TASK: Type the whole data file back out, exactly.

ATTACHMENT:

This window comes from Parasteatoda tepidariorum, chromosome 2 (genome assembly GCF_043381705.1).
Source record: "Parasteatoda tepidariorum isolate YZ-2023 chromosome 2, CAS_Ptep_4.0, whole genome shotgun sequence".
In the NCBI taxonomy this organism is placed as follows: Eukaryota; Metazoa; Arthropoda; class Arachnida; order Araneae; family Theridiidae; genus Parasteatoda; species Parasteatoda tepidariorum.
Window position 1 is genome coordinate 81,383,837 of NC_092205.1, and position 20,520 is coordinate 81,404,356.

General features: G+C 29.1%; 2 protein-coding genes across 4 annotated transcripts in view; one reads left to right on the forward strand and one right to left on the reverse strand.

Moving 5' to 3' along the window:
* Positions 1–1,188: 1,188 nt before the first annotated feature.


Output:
This window comes from Parasteatoda tepidariorum, chromosome 2 (genome assembly GCF_043381705.1).
Source record: "Parasteatoda tepidariorum isolate YZ-2023 chromosome 2, CAS_Ptep_4.0, whole genome shotgun sequence".
In the NCBI taxonomy this organism is placed as follows: Eukaryota; Metazoa; Arthropoda; class Arachnida; order Araneae; family Theridiidae; genus Parasteatoda; species Parasteatoda tepidariorum.
Window position 1 is genome coordinate 81,383,837 of NC_092205.1, and position 20,520 is coordinate 81,404,356.

General features: G+C 29.1%; 2 protein-coding genes across 4 annotated transcripts in view; one reads left to right on the forward strand and one right to left on the reverse strand.

Moving 5' to 3' along the window:
* Positions 1–1,188: 1,188 nt before the first annotated feature.